Skip to Main Content
It looks like you're using Internet Explorer 11 or older. This website works best with modern browsers such as the latest versions of Chrome, Firefox, Safari, and Edge. If you continue with this browser, you may see unexpected results.
Amal Unbound by
In Pakistan, Amal holds onto her dream of being a teacher even after becoming an indentured servant to pay off her family's debt to the wealthy and corrupt Khan family.
The Dollar Kids by
When a family buys a house in a struggling town for just one dollar, they are hoping to start over, but they may have traded one set of problems for another.
The End of the Wild by
Eleven-year-old Fern doesn't have the easiest life. Her stepfather is out of work, and she's responsible for putting dinner on the table--not to mention keeping her wild younger brothers out of trouble. The woods near their home is her only refuge, where she finds food and plays with her neighbor's dog. But when a fracking company rolls into town, her special grove could be ripped away, and no one else seems to care.
Free Lunch by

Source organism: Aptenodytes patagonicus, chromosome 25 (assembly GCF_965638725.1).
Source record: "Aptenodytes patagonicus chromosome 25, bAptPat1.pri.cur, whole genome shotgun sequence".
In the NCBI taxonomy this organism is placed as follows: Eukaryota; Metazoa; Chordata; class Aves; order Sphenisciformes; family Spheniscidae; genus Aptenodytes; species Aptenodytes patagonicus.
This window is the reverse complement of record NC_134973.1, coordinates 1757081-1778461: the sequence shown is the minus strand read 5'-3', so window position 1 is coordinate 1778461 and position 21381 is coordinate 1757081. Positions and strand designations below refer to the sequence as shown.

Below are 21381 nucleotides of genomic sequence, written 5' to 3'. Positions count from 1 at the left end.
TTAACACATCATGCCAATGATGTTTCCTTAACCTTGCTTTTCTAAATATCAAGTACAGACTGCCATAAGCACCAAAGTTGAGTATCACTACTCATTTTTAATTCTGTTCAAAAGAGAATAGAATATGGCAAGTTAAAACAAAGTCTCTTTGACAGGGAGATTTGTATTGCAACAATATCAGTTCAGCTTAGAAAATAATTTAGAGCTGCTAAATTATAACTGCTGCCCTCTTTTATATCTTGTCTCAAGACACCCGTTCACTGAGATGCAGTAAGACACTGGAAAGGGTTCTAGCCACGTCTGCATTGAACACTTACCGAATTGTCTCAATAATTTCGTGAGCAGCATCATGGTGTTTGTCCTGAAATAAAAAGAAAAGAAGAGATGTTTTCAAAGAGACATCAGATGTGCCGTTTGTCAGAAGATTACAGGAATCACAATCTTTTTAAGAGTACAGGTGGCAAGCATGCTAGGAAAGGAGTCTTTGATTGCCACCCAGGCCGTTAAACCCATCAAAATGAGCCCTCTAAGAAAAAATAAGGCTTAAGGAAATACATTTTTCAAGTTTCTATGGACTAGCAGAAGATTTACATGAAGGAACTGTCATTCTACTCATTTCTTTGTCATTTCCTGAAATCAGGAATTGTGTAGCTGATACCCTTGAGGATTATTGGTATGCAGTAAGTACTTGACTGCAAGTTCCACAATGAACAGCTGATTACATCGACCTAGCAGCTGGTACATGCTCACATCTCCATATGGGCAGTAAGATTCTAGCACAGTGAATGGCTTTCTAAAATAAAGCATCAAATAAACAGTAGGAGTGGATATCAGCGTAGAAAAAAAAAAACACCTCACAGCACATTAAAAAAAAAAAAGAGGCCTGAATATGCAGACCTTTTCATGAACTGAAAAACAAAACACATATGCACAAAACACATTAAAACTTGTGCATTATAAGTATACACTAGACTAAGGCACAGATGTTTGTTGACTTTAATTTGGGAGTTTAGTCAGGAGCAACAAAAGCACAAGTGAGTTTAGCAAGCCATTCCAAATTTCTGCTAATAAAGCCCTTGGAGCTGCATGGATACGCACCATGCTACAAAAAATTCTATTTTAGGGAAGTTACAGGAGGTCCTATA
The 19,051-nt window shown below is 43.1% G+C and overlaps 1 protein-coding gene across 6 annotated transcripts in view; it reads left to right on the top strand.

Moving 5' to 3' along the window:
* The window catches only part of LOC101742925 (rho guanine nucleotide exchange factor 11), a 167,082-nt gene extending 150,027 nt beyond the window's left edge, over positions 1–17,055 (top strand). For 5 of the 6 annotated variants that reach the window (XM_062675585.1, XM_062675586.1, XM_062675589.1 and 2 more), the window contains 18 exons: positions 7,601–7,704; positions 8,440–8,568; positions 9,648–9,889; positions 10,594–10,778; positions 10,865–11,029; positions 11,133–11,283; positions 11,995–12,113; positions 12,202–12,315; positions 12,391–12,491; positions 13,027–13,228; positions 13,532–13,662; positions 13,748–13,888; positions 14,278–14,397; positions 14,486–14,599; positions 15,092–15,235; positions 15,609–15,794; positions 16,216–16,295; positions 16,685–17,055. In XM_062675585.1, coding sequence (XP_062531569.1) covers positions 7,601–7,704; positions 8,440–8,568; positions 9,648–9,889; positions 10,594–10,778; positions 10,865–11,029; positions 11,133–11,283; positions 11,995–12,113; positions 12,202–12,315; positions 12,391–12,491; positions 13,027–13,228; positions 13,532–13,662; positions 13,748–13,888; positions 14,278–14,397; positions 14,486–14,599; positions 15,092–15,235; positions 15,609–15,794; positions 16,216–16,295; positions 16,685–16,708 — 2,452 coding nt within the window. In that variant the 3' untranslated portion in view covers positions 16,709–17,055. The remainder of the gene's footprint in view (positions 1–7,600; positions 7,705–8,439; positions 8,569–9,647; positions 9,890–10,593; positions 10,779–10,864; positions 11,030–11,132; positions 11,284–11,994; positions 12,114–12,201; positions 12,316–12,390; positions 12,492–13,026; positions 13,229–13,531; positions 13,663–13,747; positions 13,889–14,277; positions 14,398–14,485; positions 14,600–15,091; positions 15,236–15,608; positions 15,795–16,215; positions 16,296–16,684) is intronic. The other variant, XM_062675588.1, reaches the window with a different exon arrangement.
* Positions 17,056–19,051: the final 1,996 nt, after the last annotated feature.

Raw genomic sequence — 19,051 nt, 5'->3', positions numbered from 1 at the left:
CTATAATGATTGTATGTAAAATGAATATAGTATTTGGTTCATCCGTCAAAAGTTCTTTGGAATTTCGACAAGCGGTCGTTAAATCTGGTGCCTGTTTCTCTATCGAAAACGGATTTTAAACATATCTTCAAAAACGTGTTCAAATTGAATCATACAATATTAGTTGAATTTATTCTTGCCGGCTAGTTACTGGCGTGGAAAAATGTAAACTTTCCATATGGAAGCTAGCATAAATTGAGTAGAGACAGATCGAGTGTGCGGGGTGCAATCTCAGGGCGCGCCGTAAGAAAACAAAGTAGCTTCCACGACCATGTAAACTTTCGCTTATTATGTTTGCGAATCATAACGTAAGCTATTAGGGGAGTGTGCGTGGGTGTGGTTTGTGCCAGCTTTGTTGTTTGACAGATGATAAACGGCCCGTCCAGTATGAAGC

The author reveals the humiliation that came with the daily outing of his family's hunger and poverty in sixth grade when he had to announce that he participated in his school's free lunch program. While constantly hungry, Ogle also recounts how much he craved the love of family in the face of his parents' abuse and brutality.
The Downstairs Girl by
Seventeen-year-old Jo Kuan's day job is doing maid work for the spoiled daughter of one of Atlanta's wealthiest men; by night, Jo writes as Miss Sweetie for a news paper advice column. When Jo's "Dear Miss Sweetie" articles become popular, she begins to use her pen-power to address society's ills, particularly challenging ideas about gender and race, drawing a backlash and attempts to uncover her real identity. Then, Atlanta's most notorious criminal gets on Jo's trail, and she will have to decide on standing up for her beliefs or remaining in the shadows of anonymity.
The Bridge Home by